de Haan’s emergence on the blue line over the past four games especially has proven that the Islanders had an eye toward the future when they drafted him. Along with picks like Matt Donovan, Scott Mayfield, Ville Pokka, Ryan Pulock, and Griffin Reinhart, de Haan is slated to form the core of the Isles’ defense for years to come.
So, his arrival on the national stage shouldn’t be a surprise, except that it kind of is.
Calls for Snow to trade de Haan—being that he was largely written off as injury prone and wasn’t a world-beater during his time in Bridgeport—went unheard by the front office, and now the decision to keep the 22-year-old is paying dividends.
Just look at the box scores: de Haan has averaged approximately 22 minutes per game over his last four, recording one goal and five assists over the same span. Although he’s not logging much power play time at the moment—which is a post for another day—his offensive production will likely earn him time on the man advantage sooner rather than later.
de Haan is the Islanders’ best prospect they’ve been forced to play penciled into the lineup this season. Sure, Donovan was the rookie defenseman who made the roster out of camp; Brock Nelson logged time in Game 6 of the Eastern Conference Quarterfinals last year and has been steady up front this season; and Ryan Strome generated all kinds of buzz with his long-anticipated arrival on Long Island.
But, de Haan is starting to outshine them all.
He’s fourth among Isles defenseman in scoring, despite having played less than half of the games than the players above him on that list; he’s leading all Islanders rookies in average ice time per game since being called up; and his corsi rel is 6.8%—meaning the team performs that much better with him on the ice than without him—the highest rating on the entire team, regardless of position.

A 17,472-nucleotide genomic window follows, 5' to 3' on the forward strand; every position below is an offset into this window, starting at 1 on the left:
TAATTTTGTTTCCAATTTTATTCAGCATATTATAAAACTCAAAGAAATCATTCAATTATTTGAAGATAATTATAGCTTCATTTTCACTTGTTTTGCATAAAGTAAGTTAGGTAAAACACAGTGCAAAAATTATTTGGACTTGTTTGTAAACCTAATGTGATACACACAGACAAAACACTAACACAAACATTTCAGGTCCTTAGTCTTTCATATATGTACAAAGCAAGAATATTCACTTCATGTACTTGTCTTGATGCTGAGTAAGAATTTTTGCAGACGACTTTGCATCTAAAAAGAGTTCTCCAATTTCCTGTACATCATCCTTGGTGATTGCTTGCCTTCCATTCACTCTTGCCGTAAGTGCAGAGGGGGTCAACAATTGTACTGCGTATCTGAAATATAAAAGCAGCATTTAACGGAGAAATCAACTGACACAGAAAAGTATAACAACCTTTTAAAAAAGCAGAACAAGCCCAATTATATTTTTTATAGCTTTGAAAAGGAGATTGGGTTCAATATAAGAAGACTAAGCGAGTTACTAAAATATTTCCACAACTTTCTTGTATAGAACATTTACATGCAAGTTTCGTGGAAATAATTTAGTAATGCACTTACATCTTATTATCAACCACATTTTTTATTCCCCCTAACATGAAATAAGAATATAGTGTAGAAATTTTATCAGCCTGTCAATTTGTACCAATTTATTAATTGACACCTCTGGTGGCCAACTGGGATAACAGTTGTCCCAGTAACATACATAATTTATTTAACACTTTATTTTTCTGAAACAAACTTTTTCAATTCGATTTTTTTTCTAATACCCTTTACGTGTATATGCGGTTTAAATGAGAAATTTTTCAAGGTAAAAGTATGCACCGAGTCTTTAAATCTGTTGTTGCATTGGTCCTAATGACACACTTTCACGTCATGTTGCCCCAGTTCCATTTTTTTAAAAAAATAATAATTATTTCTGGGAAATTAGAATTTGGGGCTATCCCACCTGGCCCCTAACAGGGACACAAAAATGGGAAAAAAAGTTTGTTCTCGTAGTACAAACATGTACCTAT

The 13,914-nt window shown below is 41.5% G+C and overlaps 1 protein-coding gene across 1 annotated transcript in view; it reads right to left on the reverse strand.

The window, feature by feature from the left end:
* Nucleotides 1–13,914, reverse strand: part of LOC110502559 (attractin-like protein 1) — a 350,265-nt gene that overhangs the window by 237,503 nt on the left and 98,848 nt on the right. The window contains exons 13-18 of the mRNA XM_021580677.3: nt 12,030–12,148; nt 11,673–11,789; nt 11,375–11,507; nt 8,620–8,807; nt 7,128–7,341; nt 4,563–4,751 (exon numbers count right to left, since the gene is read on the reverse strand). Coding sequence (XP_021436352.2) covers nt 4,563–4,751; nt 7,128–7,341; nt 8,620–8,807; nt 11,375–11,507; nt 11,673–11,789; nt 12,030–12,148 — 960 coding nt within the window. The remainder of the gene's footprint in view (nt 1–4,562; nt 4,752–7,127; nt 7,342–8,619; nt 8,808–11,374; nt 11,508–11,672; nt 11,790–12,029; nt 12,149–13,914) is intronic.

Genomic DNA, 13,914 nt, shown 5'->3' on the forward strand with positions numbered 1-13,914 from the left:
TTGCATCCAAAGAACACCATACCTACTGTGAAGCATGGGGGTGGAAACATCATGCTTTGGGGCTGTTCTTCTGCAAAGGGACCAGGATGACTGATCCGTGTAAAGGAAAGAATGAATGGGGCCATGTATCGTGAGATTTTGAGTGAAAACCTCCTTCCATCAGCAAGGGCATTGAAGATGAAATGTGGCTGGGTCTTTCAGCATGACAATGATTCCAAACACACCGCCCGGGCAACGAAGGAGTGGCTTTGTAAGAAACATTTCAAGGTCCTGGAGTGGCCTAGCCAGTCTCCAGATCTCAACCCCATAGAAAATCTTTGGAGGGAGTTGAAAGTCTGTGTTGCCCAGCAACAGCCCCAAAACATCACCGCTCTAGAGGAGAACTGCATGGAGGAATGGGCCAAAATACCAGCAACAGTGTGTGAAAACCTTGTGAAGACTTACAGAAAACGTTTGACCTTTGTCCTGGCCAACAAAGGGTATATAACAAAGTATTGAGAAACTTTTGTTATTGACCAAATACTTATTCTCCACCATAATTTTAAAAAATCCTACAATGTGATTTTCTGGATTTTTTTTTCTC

Is de Haan the answer to which D-man prospect will take up residence next to Travis Hamonic and give the Islanders the one-two punch on the blue line they’ve been looking for since the start of the rebuild? Snow certainly hopes so.
Is it too early to tell? Probably. Then again, maybe not. Sure, the entirety of his point production has come during a four game span, but: DAT FOUR GAME SPAN DOE, as the kids say.
What de Haan Will Be
The consensus among his teammates is that de Haan has the kind of ability that makes the game that much easier for everyone else wearing the same jersey. So basically, set your DVR for de Haan’s Hall of Fame induction speech in roughly 20 years.
(Ed. note: that sentence may or may not be hyperbole.)
Islanders captain John Tavares was on the ice against the Dallas Stars with 1:24 to play in regulation on Sunday night when de Haan was busy doing de Haan things, and was quoted afterwards as follows: “It’s just great awareness by Cal…I had the easy part, to put it in. Just kind of go to the net hard, find some open space and happy the puck came to me.”
So, to be clear, one of the NHL’s hottest players—Tavares was recently named the first star of the week—and perennial Hart Trophy threats categorized his game-winning goal as “easy” not because of his elite skill, but because of de Haan’s on-ice awareness.
In the interest of full disclosure, Tavares is always a team-first guy; it’s always “we” not “I” coming from him in postgame interviews. But, the look on his face after that goal says more than just “my teammate helped me out.”
Not to read too much into it—but actually, to read way too much into it—that look showed just how excited Tavares is to have a passer like de Haan on his team. Not to say other players on the Islanders can’t pass the puck, but if some is good, more is better.
Snow’s plan has always been to rebuild the Islanders from the net outwards, and his drafts have reflected that strategy. Anders Nilsson, Kevin Poulin, de Haan, Donovan, and Travis Hamonic are all NHL-ready selections in that mold.
But with de Haan, the Islanders might have gotten their most capable all-around blueliner, given his steady increase in performance since being called up to the big club on Nov. 30. And to think it only took four years and several hundred rumored trades involving the Carp, Ontario native before Isles fans could truly appreciate what de Haan brings to the ice.
If de Haan can keep up the level of play he’s shown recently, there might be a spike in no. 44 jersey sales at the Isles team store before the Olympic break. Which is exactly how Snow planned it.
Follow me on the Twitter (@MichaelWillhoft) so we can talk about whether it would take de Haan one attempt or two attempts to pass a puck through the eye of a needle.